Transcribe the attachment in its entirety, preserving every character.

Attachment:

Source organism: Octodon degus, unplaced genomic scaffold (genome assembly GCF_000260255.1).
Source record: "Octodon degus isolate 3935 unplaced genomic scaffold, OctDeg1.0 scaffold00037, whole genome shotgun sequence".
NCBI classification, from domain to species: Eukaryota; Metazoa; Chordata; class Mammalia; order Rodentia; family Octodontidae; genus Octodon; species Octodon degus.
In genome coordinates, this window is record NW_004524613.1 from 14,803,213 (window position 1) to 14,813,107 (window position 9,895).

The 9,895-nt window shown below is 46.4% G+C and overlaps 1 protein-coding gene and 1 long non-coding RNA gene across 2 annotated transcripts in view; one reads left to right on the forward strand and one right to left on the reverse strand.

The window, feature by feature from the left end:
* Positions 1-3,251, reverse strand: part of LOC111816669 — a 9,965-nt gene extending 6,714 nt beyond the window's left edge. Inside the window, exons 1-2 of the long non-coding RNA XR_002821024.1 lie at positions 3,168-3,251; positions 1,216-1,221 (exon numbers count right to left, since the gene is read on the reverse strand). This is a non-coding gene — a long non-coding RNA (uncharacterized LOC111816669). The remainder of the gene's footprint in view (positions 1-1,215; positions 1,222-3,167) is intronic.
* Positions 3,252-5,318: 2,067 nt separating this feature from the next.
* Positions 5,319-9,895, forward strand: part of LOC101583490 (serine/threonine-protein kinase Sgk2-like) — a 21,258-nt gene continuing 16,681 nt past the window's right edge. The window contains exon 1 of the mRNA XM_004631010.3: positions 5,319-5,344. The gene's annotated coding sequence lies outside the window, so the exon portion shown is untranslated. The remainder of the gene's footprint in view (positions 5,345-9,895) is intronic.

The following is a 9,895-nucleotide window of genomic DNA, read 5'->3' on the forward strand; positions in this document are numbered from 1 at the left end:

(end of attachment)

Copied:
Source organism: Octodon degus, unplaced genomic scaffold (genome assembly GCF_000260255.1).
Source record: "Octodon degus isolate 3935 unplaced genomic scaffold, OctDeg1.0 scaffold00037, whole genome shotgun sequence".
NCBI classification, from domain to species: Eukaryota; Metazoa; Chordata; class Mammalia; order Rodentia; family Octodontidae; genus Octodon; species Octodon degus.
In genome coordinates, this window is record NW_004524613.1 from 14,803,213 (window position 1) to 14,813,107 (window position 9,895).

The 9,895-nt window shown below is 46.4% G+C and overlaps 1 protein-coding gene and 1 long non-coding RNA gene across 2 annotated transcripts in view; one reads left to right on the forward strand and one right to left on the reverse strand.

The window, feature by feature from the left end:
* Positions 1-3,251, reverse strand: part of LOC111816669 — a 9,965-nt gene extending 6,714 nt beyond the window's left edge. Inside the window, exons 1-2 of the long non-coding RNA XR_002821024.1 lie at positions 3,168-3,251; positions 1,216-1,221 (exon numbers count right to left, since the gene is read on the reverse strand). This is a non-coding gene — a long non-coding RNA (uncharacterized LOC111816669). The remainder of the gene's footprint in view (positions 1-1,215; positions 1,222-3,167) is intronic.
* Positions 3,252-5,318: 2,067 nt separating this feature from the next.
* Positions 5,319-9,895, forward strand: part of LOC101583490 (serine/threonine-protein kinase Sgk2-like) — a 21,258-nt gene continuing 16,681 nt past the window's right edge. The window contains exon 1 of the mRNA XM_004631010.3: positions 5,319-5,344. The gene's annotated coding sequence lies outside the window, so the exon portion shown is untranslated. The remainder of the gene's footprint in view (positions 5,345-9,895) is intronic.

The following is a 9,895-nucleotide window of genomic DNA, read 5'->3' on the forward strand; positions in this document are numbered from 1 at the left end: